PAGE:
D.C. Health Link Issues
Starting on Oct. 1st, Americans will be able to peruse insurance plans from the comfort of their couches. But in the capitol, a technical problem with the DC Health Link exchange website will make the process of enrolling online a bit more complicated. On Tuesday, DC Health Link announced that though residents will be able to purchase insurance plans during October, the system will not be able to calculate subsidy amounts, the Washington Post reported. Those who are between 100 percent and 400 percent of the federal poverty line are eligible to receive these tax credits to help pay for their monthly insurance premiums. If you live in Washington, D.C., and are signing up in October, beware that subsidies will be calculated "off-line by experts" and mailed in early November.
Report: Consumers May be Overwhelmed by Too Many Choices
According to a report released from the Department of Health and Human Services on Wednesday, consumers will have an average of 53 qualified health plans to chose from on the exchange, which may make people feel overwhelmed by the choices. "Now people have options that they've never had before," Douglas Hough, an associate scientist at John Hopkins School of Public Health, tells U.S. News & World Report. Faced with too much choice, Hough suggests that consumers may be drawn to well-known insurers or in some cases, decide against purchasing insurance altogether. Other consumers may balk at paying money every month for a service that they don't use all the time. "You don't want them to have to write a check every month. That just brings out, 'I keep paying this health insurance, and I'm not getting anything from it," he explains. The scientist suggests the solution may be in direct deposit payments, a strategy that would mimic how employers pay for employee insurance by deducting it from their paychecks.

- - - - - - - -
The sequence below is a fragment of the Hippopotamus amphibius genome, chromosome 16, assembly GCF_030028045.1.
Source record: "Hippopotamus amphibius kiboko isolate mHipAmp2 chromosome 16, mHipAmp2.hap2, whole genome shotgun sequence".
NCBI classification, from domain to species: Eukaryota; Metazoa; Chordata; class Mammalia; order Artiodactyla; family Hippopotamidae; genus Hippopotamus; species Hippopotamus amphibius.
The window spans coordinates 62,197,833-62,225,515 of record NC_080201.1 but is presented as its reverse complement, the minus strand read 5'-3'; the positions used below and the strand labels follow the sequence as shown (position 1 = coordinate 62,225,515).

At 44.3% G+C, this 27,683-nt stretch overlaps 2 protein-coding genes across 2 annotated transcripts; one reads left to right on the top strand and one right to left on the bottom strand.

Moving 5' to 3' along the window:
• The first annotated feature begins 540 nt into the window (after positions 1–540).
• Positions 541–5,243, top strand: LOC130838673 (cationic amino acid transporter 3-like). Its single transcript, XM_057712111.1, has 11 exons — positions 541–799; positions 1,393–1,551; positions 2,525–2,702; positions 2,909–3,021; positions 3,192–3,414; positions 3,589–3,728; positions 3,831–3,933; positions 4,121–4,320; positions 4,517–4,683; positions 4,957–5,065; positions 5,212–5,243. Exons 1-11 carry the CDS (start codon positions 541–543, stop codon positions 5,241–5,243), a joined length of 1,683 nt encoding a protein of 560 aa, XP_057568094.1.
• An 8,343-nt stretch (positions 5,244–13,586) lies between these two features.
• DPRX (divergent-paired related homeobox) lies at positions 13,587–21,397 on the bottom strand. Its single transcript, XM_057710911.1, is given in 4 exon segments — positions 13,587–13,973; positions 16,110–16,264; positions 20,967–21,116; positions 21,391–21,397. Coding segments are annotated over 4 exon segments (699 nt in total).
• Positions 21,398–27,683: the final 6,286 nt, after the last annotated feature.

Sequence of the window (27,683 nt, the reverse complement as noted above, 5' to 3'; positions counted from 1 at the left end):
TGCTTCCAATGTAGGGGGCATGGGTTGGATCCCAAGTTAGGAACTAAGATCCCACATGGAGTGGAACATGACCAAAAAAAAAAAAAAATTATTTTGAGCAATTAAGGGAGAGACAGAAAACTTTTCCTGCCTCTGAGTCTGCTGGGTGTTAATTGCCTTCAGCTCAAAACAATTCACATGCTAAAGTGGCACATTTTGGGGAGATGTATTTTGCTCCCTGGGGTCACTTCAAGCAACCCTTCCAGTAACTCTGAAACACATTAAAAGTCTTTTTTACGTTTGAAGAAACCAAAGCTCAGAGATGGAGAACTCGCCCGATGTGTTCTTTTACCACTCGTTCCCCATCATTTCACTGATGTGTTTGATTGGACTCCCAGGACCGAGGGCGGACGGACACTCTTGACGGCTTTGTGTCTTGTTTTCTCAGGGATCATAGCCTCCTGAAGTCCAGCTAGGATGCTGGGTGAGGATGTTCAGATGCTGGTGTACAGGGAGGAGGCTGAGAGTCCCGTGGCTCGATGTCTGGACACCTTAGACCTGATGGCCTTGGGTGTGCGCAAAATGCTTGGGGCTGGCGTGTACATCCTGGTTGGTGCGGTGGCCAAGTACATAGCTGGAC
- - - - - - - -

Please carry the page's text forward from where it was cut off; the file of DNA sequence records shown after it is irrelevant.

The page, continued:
Online Sign-Up Delayed for Small Businesses
The Obama administration said on Thursday that small business owners who want to buy coverage for their employees via specially designed online markets will have to wait until "sometime in November," the Associated Press reported. They will still be able to start shopping when the marketplaces open on Oct. 1, and will still be able to get coverage for their employees by Jan. 1. Another glitch will affect Spanish-speaking consumers: The government told Hispanic groups on Wednesday that the Spanish-language version of the healthcare.gov site will not be ready for a few more weeks.